Why does Winsor & Newton refer to colour bias rather than Munsell ratings?

From time to time we are asked for an exact numbering system or chart regarding each of our colour’s positions on a colour wheel, such as the Munsell system.

Munsell values, based on specific measures of hue, chroma and value, are judged from colour computer readings on the full strength masstone of a colour in a draw down of controlled thickness – essentially a “single” colour.  The benefit of this is that it provides continuity between colours and allows a colour to present a single rating.

Draw downs

Examples of Draw-downs with Artists' Acrylics
Examples of draw downs with Artists’ Acrylic (now called Professional Acrylic)

However, we believe that artists are better served by looking at “colour bias”, which cannot always be determined straight from the tube. Understanding colour bias is crucial to successful colour mixing. To get the brightest mixtures, choose base colours with a similar bias, meaning those that “lean” toward each other on the colour wheel.

For example, although yellow and blue are mixed to get green, which yellow mixed with which blue will produce the cleanest, brightest green? This is where colour bias comes in. To get the brightest green, choose a blue that leans toward yellow and a yellow that leans toward blue. This ensures the mixture contains only two colours: blue and yellow. If you were to choose a blue with a red cast instead of a yellow cast, you would introduce a third colour, red, to your mixture, and red, which is the opposite or complement of blue, will make the mixture muddy. Colour bias is sometimes also referred to as colour temperature – whether the colour is “warm” or “cool” in tone.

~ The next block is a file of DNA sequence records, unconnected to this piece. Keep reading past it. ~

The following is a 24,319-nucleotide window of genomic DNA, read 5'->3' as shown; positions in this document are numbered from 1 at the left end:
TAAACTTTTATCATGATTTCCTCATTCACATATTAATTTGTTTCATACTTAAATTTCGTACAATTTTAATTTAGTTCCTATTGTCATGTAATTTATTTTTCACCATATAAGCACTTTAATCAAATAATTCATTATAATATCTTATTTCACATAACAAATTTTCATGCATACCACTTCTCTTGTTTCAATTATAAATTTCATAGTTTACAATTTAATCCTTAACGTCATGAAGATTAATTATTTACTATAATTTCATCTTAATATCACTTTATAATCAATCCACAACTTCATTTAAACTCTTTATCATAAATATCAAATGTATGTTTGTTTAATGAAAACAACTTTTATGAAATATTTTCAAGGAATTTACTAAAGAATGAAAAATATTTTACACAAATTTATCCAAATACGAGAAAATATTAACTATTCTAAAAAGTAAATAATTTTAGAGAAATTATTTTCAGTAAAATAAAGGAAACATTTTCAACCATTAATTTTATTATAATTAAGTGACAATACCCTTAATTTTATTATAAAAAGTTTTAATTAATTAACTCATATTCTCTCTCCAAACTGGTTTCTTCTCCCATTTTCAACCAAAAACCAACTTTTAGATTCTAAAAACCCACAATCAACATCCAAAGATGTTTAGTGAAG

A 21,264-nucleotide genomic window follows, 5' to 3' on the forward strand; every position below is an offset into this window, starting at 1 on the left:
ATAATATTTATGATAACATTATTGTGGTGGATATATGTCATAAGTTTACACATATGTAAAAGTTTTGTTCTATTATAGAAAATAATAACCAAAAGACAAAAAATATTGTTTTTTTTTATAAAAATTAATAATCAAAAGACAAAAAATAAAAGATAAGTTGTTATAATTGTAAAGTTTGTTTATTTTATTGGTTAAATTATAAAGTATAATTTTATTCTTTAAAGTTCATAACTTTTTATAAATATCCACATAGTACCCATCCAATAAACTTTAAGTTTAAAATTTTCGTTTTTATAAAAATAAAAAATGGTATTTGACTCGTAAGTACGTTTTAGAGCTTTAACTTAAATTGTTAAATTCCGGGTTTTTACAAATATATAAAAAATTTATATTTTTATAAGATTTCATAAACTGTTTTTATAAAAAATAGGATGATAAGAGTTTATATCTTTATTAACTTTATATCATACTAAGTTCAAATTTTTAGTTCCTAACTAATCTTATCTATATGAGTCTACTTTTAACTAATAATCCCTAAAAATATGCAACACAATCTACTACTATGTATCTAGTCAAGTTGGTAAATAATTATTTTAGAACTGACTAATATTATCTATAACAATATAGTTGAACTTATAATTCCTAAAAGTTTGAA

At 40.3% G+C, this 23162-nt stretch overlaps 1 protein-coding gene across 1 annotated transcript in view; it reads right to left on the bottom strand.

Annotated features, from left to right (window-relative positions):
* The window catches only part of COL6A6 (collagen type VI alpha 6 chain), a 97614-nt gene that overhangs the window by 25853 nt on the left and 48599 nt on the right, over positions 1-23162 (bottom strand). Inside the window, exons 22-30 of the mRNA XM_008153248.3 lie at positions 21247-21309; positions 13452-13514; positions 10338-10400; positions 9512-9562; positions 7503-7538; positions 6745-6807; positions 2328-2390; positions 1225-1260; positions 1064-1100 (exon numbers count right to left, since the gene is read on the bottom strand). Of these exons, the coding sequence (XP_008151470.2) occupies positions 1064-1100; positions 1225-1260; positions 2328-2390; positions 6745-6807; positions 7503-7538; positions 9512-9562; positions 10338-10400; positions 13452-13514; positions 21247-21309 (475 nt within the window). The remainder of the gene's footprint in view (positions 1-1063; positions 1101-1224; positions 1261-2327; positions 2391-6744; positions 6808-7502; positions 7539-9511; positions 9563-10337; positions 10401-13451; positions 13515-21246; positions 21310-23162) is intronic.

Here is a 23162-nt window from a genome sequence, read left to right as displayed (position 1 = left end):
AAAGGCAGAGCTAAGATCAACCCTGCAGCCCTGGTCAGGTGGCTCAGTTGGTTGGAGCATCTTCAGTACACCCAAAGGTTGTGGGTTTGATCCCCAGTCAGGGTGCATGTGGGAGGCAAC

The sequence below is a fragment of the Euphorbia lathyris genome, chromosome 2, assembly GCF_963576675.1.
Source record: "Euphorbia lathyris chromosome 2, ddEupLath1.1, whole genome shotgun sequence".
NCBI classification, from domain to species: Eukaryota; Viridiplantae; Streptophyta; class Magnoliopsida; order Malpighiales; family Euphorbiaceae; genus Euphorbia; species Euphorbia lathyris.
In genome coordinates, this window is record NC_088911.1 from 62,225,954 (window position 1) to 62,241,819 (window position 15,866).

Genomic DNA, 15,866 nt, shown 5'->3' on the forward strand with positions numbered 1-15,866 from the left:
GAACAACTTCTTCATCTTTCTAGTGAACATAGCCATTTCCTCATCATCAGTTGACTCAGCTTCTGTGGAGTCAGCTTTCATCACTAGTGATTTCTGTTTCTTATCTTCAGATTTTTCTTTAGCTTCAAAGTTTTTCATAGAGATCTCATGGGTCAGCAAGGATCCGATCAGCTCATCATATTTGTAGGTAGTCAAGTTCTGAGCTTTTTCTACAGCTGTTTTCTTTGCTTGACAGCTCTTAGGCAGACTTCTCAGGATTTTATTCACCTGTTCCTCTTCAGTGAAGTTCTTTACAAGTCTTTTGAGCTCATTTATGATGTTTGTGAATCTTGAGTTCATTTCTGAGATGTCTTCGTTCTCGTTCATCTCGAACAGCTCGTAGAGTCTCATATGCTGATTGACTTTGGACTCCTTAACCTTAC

In the example below, the greenest or cleanest green is made by using a green shade blue and a green shade yellow in Professional Watercolour: Ultramarine (Green Shade) and Cadmium Lemon. If a red shade blue, French Ultramarine and a red shade yellow, Cadmium Yellow Deep are used instead, the result is a dirty green.

Green made from Ultramarine (green shade) and Cadmium Lemon

Professional Water Colour:

Green made from Ultramarine (Green Shade) and Cadmium Lemon

Green made from French Ultramarine and Cadmium Yellow Deep

Professional Water Colour:

Green made from French Ultramarine and Cadmium Yellow Deep

To most accurately judge colour bias and select colours for your palette, it is best to consult a hand painted colour chart, which shows a graduation from masstone to undertone for each colour. A colour’s bias is most easily seen in its undertone, which appears in a thinly applied layer of the colour.